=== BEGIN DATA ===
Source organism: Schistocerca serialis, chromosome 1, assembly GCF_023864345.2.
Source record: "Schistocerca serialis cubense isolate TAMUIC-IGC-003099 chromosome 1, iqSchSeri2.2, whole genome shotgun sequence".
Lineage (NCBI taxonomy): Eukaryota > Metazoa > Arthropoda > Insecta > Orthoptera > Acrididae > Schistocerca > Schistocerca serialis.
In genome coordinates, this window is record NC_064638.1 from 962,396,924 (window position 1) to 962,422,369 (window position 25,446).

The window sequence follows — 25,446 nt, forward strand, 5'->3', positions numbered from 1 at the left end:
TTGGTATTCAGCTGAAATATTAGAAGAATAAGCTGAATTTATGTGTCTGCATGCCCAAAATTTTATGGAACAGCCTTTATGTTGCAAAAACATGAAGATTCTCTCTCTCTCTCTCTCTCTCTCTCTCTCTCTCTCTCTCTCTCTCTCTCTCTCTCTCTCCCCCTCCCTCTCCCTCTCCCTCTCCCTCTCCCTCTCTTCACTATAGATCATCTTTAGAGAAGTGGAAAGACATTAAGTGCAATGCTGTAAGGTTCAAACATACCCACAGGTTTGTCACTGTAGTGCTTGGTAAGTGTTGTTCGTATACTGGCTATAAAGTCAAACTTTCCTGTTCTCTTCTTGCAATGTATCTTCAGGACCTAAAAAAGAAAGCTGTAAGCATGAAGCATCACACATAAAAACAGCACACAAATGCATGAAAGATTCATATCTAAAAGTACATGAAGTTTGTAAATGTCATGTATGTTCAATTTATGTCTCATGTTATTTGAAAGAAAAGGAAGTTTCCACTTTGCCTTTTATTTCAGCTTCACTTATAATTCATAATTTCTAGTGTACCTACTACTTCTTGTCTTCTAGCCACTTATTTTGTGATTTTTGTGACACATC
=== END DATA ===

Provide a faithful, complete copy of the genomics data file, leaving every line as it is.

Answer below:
Source organism: Schistocerca serialis, chromosome 1, assembly GCF_023864345.2.
Source record: "Schistocerca serialis cubense isolate TAMUIC-IGC-003099 chromosome 1, iqSchSeri2.2, whole genome shotgun sequence".
Lineage (NCBI taxonomy): Eukaryota > Metazoa > Arthropoda > Insecta > Orthoptera > Acrididae > Schistocerca > Schistocerca serialis.
In genome coordinates, this window is record NC_064638.1 from 962,396,924 (window position 1) to 962,422,369 (window position 25,446).

The window sequence follows — 25,446 nt, forward strand, 5'->3', positions numbered from 1 at the left end:
TTGGTATTCAGCTGAAATATTAGAAGAATAAGCTGAATTTATGTGTCTGCATGCCCAAAATTTTATGGAACAGCCTTTATGTTGCAAAAACATGAAGATTCTCTCTCTCTCTCTCTCTCTCTCTCTCTCTCTCTCTCTCTCTCTCTCTCTCTCTCTCTCCCCCTCCCTCTCCCTCTCCCTCTCCCTCTCCCTCTCTTCACTATAGATCATCTTTAGAGAAGTGGAAAGACATTAAGTGCAATGCTGTAAGGTTCAAACATACCCACAGGTTTGTCACTGTAGTGCTTGGTAAGTGTTGTTCGTATACTGGCTATAAAGTCAAACTTTCCTGTTCTCTTCTTGCAATGTATCTTCAGGACCTAAAAAAGAAAGCTGTAAGCATGAAGCATCACACATAAAAACAGCACACAAATGCATGAAAGATTCATATCTAAAAGTACATGAAGTTTGTAAATGTCATGTATGTTCAATTTATGTCTCATGTTATTTGAAAGAAAAGGAAGTTTCCACTTTGCCTTTTATTTCAGCTTCACTTATAATTCATAATTTCTAGTGTACCTACTACTTCTTGTCTTCTAGCCACTTATTTTGTGATTTTTGTGACACATC